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The GW Hatchet


The GW Hatchet

Serving the GW Community since 1904

The GW Hatchet

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Columbia tragedy hits GW

Hours after NASA officials announced the Space Shuttle Columbia disintegrated Saturday, GW’s principal space expert was doing his part in the information gathering effort.

Dr. John Logsdon, director of the space policy at the Elliott School of International Affairs, conducted interviews with dozens of international media outlets this weekend.

Logsdon said he felt a “certain des ja vu” this weekend in what he called his busiest time since Space Shuttle Challenger exploded over Cape Canaveral almost exactly 17 years ago.

“There have been hundreds of phone calls … (I spoke with) basically any main news outlet,” he said, adding that he spoke on German television, Al Jazeera and the BBC among other international media. Among domestic media, Logsdon was quoted in the New York Times and Washington Post as well as conducting interviews with CBS News and CNN’s Larry King Live.

Logsdon, a space historian, serves on numerous international space organizations including the NASA Advisory Council and currently is the director of the GW Space Policy Institute.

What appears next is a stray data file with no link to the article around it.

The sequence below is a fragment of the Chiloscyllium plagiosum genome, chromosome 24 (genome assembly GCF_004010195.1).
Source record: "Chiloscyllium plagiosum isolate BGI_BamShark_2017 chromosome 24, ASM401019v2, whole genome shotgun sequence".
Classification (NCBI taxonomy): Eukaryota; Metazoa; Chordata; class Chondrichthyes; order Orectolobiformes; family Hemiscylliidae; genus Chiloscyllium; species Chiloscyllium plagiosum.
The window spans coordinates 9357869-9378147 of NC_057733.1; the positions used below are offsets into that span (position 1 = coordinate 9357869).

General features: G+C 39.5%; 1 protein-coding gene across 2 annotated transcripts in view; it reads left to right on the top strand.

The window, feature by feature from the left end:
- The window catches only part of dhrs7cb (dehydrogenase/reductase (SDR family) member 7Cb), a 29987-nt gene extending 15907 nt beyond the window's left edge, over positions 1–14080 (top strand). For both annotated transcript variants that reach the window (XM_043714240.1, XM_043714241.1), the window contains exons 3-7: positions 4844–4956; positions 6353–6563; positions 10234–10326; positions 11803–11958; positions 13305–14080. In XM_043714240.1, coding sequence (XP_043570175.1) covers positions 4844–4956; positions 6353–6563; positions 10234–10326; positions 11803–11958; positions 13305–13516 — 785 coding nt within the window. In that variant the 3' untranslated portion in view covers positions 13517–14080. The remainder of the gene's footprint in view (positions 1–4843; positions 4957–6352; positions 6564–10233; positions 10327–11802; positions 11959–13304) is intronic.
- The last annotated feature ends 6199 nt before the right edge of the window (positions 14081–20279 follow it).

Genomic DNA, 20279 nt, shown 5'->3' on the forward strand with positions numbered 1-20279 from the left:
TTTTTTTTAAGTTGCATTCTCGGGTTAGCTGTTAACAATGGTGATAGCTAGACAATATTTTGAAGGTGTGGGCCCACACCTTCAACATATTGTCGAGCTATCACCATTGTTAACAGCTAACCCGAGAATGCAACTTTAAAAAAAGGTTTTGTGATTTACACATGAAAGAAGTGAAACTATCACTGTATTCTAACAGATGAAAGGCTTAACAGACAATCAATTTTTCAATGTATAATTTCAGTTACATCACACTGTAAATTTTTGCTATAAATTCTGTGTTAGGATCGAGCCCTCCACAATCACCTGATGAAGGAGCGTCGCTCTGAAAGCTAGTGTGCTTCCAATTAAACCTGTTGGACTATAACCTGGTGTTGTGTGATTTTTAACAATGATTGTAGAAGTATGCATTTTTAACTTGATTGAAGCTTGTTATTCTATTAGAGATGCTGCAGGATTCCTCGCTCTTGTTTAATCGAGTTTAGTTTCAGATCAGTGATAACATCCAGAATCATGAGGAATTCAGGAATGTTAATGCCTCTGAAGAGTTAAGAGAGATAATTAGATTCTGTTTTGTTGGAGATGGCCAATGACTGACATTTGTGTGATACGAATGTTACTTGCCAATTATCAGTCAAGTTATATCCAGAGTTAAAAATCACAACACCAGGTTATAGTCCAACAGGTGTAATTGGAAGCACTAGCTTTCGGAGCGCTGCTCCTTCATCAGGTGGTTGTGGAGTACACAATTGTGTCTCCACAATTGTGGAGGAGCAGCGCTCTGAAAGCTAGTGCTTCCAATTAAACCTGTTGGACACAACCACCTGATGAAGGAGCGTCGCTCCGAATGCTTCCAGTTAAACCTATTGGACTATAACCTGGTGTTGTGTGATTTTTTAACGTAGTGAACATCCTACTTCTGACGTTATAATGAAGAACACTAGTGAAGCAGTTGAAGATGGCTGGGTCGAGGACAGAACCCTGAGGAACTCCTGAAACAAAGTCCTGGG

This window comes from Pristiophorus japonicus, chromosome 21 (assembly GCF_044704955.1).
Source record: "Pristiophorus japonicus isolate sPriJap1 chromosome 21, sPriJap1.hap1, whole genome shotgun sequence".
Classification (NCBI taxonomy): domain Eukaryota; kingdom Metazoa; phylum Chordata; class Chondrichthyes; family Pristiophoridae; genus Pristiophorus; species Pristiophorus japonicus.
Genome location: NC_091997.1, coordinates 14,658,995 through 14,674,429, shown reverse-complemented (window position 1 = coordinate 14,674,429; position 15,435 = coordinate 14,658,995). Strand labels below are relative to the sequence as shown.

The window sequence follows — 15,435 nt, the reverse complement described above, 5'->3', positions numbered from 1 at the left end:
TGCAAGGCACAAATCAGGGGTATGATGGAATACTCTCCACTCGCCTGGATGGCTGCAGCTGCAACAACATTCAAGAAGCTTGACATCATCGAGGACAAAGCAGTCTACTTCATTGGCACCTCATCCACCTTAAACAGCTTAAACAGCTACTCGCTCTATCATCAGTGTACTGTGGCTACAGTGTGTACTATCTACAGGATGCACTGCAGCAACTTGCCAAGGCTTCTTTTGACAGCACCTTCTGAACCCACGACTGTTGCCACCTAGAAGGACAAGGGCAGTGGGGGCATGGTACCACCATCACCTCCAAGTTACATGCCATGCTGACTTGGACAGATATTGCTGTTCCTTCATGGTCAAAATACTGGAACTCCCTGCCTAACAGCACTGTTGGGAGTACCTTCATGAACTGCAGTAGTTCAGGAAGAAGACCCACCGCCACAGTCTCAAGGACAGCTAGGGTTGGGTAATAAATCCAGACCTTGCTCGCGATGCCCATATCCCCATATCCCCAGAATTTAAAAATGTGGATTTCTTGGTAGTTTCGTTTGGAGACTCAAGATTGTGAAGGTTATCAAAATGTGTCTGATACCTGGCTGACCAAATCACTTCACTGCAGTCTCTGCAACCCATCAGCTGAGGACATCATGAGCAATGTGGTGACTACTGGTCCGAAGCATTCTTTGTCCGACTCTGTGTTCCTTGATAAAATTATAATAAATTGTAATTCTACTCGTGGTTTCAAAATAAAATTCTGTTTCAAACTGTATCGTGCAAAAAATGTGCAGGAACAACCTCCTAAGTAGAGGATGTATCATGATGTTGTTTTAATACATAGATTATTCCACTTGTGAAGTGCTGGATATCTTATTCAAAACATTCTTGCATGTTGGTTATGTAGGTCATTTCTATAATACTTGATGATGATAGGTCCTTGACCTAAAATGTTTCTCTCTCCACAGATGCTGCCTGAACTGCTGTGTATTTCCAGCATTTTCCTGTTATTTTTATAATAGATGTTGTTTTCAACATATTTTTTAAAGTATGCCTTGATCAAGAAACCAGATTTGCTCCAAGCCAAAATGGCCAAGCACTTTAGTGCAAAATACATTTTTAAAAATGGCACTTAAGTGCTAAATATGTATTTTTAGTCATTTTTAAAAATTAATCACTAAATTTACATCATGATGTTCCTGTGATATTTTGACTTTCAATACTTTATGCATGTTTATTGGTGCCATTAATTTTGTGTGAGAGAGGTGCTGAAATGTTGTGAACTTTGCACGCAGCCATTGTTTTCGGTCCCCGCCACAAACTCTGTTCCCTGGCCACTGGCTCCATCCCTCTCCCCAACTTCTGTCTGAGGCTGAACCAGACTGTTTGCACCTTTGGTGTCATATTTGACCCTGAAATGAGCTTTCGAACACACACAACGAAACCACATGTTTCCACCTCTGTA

“(The Institute) is looking to act as a resource to the media … and all those who want to understand what is going on,” he said. “Our role is to explain what’s happening.”

Logsdon said he feels the tragic accident will spur a national debate on the value of humans in space and stressed the importance of continuing shuttle flight.

“We have a space station in orbit, stopping the shuttle would mean stopping the space station … we can’t lose that investment,” he said.

He said NASA is eight to 10 years away from designing a shuttle replacement and that it is important to fix the shuttle for short-term needs.

“You can’t just snap your finger and get a fully capable replacement … we don’t have the technology to replace the shuttle because we haven’t spent any money on technology,” he said.

NASA’s budget decreased throughout the 1990s and even though the agency received a slight boost up to 14.5 billion last year, Logsdon said the organization has been severely under-funded.

While he said he does not expect the tragedy will lead to a major funding increase, given that next year’s NASA budget was decided months ago, he said the incident may create a discussion which will “revalidate the value of human space flight.”

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